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This weekend, The University of Chicago hosts a two-day celebration of Albert Schweitzer’s humanitarian, musical, and anti-nuclear legacy.

 Yesterday, that legacy was discussed in depth on “Worldview,” a popular international affairs program on WBEZ, Chicago’s National Public Radio affiliate. “Worldview” host Jerome McDonnell spoke with ASF President Dr. Lachlan Forrow and Kennette Benedict, Executive Director and Publisher of the Bulletin of the Atomic Scientists. Listen to the full interview here.

Some interesting tidbits from the interview:
  • Schweitzer was the world’s leading Bach scholar in his 20s — Yo-Yo Ma says, “He taught me how to interpret Bach.”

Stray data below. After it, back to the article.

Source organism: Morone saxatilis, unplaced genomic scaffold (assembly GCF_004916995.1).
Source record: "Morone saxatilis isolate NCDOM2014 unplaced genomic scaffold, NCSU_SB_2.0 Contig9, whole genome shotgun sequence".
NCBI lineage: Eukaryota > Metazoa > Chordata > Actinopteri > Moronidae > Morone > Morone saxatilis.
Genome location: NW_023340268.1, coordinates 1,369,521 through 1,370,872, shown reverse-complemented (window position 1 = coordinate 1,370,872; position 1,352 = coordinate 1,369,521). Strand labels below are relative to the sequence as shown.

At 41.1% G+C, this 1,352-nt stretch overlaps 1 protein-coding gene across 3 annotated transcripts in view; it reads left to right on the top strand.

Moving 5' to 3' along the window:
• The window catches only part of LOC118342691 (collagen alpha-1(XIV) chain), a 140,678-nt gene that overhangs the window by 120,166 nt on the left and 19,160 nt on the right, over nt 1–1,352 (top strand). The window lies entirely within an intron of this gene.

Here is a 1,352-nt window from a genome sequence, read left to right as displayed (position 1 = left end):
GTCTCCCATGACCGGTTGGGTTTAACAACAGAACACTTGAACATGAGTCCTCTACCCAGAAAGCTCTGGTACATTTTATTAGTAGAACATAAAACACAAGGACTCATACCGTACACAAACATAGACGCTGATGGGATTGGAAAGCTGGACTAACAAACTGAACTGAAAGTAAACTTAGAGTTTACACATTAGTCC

• During his U.S. visit, Schweitzer visited the then-little-known mining town of Aspen for a cultural festival. It was such a success that the Aspen Institute and the Aspen Musical Festival were created the next year, inspired by Schweitzer.
  • Rachel Carson’s Silent Spring — the book that launched the modern environmental movement — is dedicated to Schweitzer.
  • Schweitzer was friends with another influential Albert: Einstein.
  • Schweitzer believed in individual human moral force: he said that if the people of the world insisted their governments abolish nuclear weapons, those governments would have no choice but to listen. He wrote a speech to that effect in 1957. The Chairman of the Nobel Peace Prize Committee read it over global shortwave radio.  It was the first time in human history that global telecommunications were used to advocate for health, peace, and the environment.
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